February 27, 2020
International research group finds leukemia drugs and other small molecules may shrink treatment-resistant lung tumours
Lung cancer is the leading cause of cancer death in Canada and around the world. These fatal cancers often arise as a patient’s tumour cells acquire new mutations and become resistant to treatment but Dr. Igor Stagljar has found a new way to stop these tumours. In fact, he may have found four.
Stagljar’s research group at the University of Toronto is well-known for developing a live drug screening method – named MaMTH-DS – that can test potential cancer-fighting molecules in living cells. In a recent study published in Nature Chemical Biology, he and collaborators used these methods to focus on a common mutation, dubbed C797S, which often arises in lung cancers just months after initial treatment. The group identified four new compounds that could block the effects of C797S mutations with no effect on healthy cells.
“Our new technology allows us to find molecules that could be used against cancers for which no other treatment options are available,” says Stagljar, who is a professor of molecular genetics and biochemistry at the University of Toronto. “The advantage of our method is that we are doing it in living cells, where we have all the other molecular machineries present that are important for signal transduction. Also, the compounds are fished at very low dose, which allows us to test for both permeability and toxicity at the same time.”
Conventional drug screening strategies were not able to detect these compounds but Dr. Stagljar’s approach brought these new promising molecules to light.Dr. Rima Al-awar
Two of the molecules identified have already been approved for patients with leukemia. Motivated by their recent findings, Stagljar and collaborators plan to evaluate the effects of these compounds in patients with lung cancer. The first clinical trial to evaluate one of these drugs – gilteritinib – is expected to launch later this year in Toronto, Canada and Zagreb, Croatia.
The other two molecules will require further research and development before they can be trialed in patients. One of these molecules, known as EMI1, could shut down the mutated cells in a completely new way, leveraging molecular machineries to degrade mutated proteins on the surface of tumour cells. The researchers think that EM1’s complex mechanism of action will make it more difficult for tumours to develop resistance to it.
Stagljar is working with Dr. Rima Al-awar, Head of Therapeutic Innovation and Drug Discovery at OICR, and her medicinal chemistry team to create an improved version of the EMI1 molecule. If proven successful, this molecule could potentially become a new treatment for the estimated 60,000 lung cancer patients worldwide who have the C797S mutation.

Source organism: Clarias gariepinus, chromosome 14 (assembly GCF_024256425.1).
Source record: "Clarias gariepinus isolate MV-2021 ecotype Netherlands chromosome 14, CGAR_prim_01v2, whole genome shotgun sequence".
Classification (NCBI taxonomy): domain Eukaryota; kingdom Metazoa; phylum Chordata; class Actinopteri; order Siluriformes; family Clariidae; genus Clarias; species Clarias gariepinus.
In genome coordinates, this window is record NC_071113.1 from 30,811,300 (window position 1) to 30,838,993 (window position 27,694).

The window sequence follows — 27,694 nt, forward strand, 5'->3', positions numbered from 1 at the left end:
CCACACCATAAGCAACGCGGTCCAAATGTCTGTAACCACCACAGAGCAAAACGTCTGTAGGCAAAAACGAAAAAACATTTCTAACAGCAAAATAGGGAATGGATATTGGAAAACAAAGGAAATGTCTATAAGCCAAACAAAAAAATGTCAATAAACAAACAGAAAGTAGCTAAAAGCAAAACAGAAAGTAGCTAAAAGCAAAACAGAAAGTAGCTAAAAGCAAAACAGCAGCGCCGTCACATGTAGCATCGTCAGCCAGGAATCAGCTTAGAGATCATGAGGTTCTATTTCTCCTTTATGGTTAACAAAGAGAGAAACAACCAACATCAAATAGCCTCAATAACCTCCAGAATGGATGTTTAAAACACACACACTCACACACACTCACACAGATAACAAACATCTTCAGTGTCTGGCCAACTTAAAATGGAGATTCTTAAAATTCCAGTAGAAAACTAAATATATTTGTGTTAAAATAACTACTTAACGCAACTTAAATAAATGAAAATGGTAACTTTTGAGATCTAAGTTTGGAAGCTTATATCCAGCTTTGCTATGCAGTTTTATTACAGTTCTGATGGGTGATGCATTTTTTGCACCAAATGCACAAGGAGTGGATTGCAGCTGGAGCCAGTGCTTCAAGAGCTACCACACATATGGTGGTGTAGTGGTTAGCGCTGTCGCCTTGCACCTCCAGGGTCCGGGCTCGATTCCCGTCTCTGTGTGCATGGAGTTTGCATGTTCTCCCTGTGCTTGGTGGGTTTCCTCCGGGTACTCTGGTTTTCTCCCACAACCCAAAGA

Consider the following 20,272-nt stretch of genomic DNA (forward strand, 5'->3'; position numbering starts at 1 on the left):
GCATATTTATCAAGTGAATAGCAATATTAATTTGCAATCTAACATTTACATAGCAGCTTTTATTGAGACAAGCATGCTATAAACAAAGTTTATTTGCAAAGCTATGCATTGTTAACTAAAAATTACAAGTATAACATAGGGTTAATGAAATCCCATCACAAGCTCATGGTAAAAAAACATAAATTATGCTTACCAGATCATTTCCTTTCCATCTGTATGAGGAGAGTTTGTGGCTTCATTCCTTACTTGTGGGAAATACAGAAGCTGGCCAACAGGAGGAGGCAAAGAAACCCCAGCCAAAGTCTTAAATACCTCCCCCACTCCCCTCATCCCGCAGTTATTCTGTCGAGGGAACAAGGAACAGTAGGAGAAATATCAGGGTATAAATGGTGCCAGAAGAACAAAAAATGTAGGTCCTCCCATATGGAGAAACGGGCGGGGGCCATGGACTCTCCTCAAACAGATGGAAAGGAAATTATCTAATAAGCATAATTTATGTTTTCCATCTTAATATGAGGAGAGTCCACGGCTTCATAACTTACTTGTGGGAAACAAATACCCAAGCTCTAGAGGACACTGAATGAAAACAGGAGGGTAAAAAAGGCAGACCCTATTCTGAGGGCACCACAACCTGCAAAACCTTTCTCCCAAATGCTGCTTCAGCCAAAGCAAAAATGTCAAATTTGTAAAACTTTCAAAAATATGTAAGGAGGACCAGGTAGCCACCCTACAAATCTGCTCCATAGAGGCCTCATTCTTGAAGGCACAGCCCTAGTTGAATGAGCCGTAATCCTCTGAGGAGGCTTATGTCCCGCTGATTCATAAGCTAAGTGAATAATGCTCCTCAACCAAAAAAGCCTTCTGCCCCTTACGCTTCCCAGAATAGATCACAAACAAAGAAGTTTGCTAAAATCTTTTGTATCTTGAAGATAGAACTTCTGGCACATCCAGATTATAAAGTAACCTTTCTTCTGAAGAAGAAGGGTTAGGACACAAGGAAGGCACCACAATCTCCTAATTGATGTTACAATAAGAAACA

“Dr. Stagljar’s novel screening approach has identified these very promising molecules” says Al-awar. “We’re proud to collaborate with him and his group to further advance these molecules and accelerate the stages of experimentation between his discovery and helping those with the disease.”
Al-awar, whose drug discovery team recently brought a molecule for blood cancers into pre-clinical development, will leverage her group’s expertise to refine the molecule and move it into the next stage of development, where its ability to shrink tumours can be evaluated in experimental animal models and eventually patients.
This research was supported in part by the Consortium Québécois sur la Découverte du Médicament (CQDM), Cancer Research Society (CRS), Canadian Institute of Health Research (CIHR), Genome Canada and Ontario Research Fund. Stagljar was recently awarded a Prospects Oncology Fund grant from FACIT, OICR’s partner in commercialization, to develop a related drug screening platform, SIMPL.
This post has been adapted from the original announcement made by the University of Toronto Donnelly Centre.
November 1, 2019
Al-awar joins OICR’s executive team with plans to expand drug discovery and development initiatives across Ontario
Dr. Rima Al-awar has joined OICR’s executive team as Head, Therapeutic Innovation and Drug Discovery. In this role, she will lead one of OICR’s three key priority areas, Therapeutic Innovation, which focuses on validating novel cancer drug targets and advancing therapeutic candidates through pre-clinical development. She will continue leading OICR’s Drug Discovery Program and will build upon that team’s exceptional work in her new position.
Here she discusses her new role and her plans to grow OICR’s Therapeutic Innovation platform.
What does this promotion mean for you and your team?
Since joining OICR, I have spent several years building an experienced and talented team that I’m very proud of. We have developed great assets and established fruitful partnerships with collaborators and industry partners. We have a very rich and promising portfolio of potential new cancer therapeutics.
I believe we are in a great position to expand and capitalize on our successes. My new position will allow me to take a strategic role in therapeutic innovation at OICR so that we can enable future successes both here, in Toronto, and across the province. I need to think of creative and strategic funding models, how best to strengthen the platform’s structure and establish additional synergistic partnerships in the community. In the long run, this means advancing more projects into development.
How will this new role allow you to do that?
I’ll have a seat at the table in strategic conversations with our executive team. I’ll bring a unique perspective with my expertise in drug discovery and development, and I look forward to representing Therapeutic Innovation, an important part of OICR.